3. ^ Richmond GS, Smith TK (2011). "Phospholipases A1". International Journal of Molecular Sciences 12 (1): 588–612. doi:10.3390/ijms12010588. PMID 21340002. 
  4. ^ Scandella CJ, Kornberg A (November 1971). "A membrane-bound phospholipase A1 purified from Escherichia coli". Biochemistry 10 (24): 4447–56. doi:10.1021/bi00800a015. PMID 4946924. 
  5. ^ Franson R, Waite M, LaVia M (May 1971). "Identification of phospholipase A 1 and A 2 in the soluble fraction of rat liver lysosomes". Biochemistry 10 (10): 1942–6. doi:10.1021/bi00786a031. PMID 4397924. 
  6. ^ Inoue K, Arai H, Aoki J (2004). "Phospholipase A1 Structures, Physiological and Patho-physiological Roles in Mammals". In Müller G, Petry S. Lipases and phospholipases in drug development : from biochemistry to molecular pharmacology. Weinheim: Wiley-VCH. p. 23. doi:10.1002/3527601910.ch2. ISBN 9783527306770. 
  7. ^ Pichon R (Jun 1975). "[Recent acquisitions on the treatment of perinatal infections].". Maroc Med 55 (591): 280–5. PMID 1177510. 
  8. ^ a b Shiba Y, Ono C, Fukui F, Watanabe I, Serizawa N, Gomi K, Yoshikawa H (Jan 2001). "High-level secretory production of phospholipase A1 by Saccharomyces cerevisiae and Aspergillus oryzae.". Biosci Biotechnol Biochem 65 (1): 94–101. doi:10.1271/bbb.65.94. PMID 11272851.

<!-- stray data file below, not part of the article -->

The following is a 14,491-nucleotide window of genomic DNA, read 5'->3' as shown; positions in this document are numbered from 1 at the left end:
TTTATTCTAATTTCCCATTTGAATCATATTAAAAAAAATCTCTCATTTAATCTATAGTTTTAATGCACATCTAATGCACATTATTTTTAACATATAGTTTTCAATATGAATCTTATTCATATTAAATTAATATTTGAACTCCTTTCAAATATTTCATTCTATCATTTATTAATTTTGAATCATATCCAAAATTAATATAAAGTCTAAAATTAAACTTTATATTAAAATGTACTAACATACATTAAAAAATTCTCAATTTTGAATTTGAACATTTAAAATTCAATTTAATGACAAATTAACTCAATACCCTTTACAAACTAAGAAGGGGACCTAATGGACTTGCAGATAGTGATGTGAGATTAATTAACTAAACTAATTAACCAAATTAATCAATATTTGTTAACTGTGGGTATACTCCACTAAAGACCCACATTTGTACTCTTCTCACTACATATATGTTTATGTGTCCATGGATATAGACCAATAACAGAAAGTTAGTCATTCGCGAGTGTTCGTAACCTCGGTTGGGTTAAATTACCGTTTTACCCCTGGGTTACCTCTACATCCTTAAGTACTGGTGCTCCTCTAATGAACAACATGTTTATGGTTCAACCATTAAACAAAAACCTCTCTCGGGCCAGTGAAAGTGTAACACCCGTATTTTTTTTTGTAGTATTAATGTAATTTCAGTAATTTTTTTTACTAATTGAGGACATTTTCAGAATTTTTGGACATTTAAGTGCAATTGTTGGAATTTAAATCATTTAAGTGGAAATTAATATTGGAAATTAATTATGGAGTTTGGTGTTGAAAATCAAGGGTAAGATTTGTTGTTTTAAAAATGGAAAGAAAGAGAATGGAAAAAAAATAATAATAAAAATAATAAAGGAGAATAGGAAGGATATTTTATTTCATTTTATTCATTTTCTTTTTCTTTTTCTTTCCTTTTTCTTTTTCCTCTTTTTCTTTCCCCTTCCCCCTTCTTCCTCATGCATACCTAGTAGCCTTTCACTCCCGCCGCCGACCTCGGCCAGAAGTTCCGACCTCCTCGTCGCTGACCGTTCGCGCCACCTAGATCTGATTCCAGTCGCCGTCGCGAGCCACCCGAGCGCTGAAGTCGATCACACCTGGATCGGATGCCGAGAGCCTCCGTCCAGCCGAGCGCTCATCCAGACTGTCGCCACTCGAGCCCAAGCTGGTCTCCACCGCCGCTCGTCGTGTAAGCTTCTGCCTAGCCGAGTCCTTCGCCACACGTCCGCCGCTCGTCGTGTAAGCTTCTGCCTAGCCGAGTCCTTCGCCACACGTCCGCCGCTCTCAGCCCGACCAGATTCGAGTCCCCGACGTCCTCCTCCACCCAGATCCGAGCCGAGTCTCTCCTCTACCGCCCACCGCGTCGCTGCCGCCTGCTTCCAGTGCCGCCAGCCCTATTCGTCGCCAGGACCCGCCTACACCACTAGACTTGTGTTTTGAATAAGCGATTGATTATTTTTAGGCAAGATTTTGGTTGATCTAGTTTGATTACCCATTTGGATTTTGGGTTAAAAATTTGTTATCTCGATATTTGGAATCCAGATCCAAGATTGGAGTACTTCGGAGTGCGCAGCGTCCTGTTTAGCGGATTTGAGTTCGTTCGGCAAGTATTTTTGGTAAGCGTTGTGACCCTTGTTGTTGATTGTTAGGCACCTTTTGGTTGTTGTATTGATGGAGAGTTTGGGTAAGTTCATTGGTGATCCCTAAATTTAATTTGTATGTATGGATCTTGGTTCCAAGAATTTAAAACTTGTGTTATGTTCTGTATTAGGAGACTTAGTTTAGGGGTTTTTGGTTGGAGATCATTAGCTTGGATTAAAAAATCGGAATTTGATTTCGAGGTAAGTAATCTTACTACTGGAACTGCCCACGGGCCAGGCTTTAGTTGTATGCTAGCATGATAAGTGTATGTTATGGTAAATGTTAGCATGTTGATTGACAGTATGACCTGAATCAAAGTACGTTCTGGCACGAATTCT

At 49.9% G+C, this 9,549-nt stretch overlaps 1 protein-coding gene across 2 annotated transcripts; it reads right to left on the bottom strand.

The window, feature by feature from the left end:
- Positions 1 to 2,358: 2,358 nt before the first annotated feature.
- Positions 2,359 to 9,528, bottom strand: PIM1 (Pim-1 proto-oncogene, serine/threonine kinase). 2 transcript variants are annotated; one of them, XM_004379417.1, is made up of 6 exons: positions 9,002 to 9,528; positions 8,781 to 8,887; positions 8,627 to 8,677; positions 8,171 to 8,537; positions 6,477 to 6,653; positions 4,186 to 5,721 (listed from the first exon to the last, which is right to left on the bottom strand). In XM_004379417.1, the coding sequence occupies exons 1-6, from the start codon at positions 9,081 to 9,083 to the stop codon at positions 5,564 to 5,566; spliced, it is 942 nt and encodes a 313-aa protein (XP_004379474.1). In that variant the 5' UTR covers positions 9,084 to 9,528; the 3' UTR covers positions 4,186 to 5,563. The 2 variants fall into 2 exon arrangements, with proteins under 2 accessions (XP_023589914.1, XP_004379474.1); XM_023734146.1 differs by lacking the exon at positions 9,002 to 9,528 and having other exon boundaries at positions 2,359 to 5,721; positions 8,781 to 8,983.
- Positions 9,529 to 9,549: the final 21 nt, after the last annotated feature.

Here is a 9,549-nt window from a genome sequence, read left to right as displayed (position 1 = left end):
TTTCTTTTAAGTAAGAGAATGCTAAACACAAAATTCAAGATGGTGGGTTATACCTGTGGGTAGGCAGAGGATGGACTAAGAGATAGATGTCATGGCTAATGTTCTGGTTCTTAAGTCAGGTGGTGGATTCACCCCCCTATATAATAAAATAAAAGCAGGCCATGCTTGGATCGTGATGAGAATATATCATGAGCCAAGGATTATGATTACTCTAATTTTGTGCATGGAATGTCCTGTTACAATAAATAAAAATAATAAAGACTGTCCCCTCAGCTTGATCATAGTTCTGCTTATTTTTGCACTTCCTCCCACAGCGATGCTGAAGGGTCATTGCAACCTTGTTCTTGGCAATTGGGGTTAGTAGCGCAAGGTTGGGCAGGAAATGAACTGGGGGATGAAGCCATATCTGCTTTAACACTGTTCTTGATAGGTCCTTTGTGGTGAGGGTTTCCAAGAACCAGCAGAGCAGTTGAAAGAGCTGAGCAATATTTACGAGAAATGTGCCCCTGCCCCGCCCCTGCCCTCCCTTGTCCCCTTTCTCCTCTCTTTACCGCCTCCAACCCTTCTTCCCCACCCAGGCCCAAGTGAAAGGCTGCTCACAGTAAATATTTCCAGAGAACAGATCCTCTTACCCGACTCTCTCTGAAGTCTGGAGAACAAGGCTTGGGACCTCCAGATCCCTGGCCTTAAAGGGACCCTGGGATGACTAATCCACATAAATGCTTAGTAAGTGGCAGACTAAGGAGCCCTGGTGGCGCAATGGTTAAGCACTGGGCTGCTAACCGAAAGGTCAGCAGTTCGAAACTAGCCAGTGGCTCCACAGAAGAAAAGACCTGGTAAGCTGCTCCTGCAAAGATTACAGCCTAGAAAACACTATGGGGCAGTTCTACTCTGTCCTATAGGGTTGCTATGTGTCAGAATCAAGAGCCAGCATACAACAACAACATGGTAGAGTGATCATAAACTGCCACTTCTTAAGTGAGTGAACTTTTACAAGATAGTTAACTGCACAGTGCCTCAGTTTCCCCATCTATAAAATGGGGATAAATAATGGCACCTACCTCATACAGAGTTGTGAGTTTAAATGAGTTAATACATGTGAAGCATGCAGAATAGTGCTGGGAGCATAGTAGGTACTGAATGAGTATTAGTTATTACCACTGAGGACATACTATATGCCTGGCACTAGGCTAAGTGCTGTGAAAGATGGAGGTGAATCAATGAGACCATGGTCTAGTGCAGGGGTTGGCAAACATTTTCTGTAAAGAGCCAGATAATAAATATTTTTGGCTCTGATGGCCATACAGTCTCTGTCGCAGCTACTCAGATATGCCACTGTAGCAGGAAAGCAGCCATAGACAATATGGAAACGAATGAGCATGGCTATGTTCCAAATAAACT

9. ^ Imae R, Inoue T, Kimura M, Kanamori T, Tomioka NH, Kage-Nakadai E, Mitani S, Arai H (Sep 2010). "Intracellular phospholipase A1 and acyltransferase, which are involved in Caenorhabditis elegans stem cell divisions, determine the sn-1 fatty acyl chain of phosphatidylinositol.". Mol Biol Cell 21 (18): 3114–24. doi:10.1091/mbc.E10-03-0195. PMC 2938378. PMID 20668164. 
  10. ^ Mebarek S, Abousalham A, Magne D, Do le D, Bandorowicz-Pikula J, Pikula S, Buchet R (2013). "Phospholipases of Mineralization Competent Cells and Matrix Vesicles: Roles in Physiological and Pathological Mineralizations". International Journal of Molecular Sciences 14 (3): 5036–129. doi:10.3390/ijms14035036. PMID 23455471. 
  11. ^ Nishijima M, Akamatsu Y, Nojima S (Sep 1974). "Purification and properties of a membrane-bound phospholipase A1 from Mycobacterium phlei.". J Biol Chem 249 (17): 5658–67. PMID 4415399. 
  12. ^ Aoki J, Inoue A, Makide K, Saiki N, Arai H (2007). "Structure and function of extracellular phospholipase A1 belonging to the pancreatic lipase gene family". Biochimie 89 (2): 197–204. doi:10.1016/j.biochi.2006.09.021. PMID 17101204. 
  13. ^ a b Aoki J, Nagai Y, Hosono H, Inoue K, Arai H (May 2002). "Structure and function of phosphatidylserine-specific phospholipase A1". Biochim Biophys Acta 1582 (1-3): 26–32. doi:10.1016/s1388-1981(02)00134-8. PMID 12069807. 

See also[edit]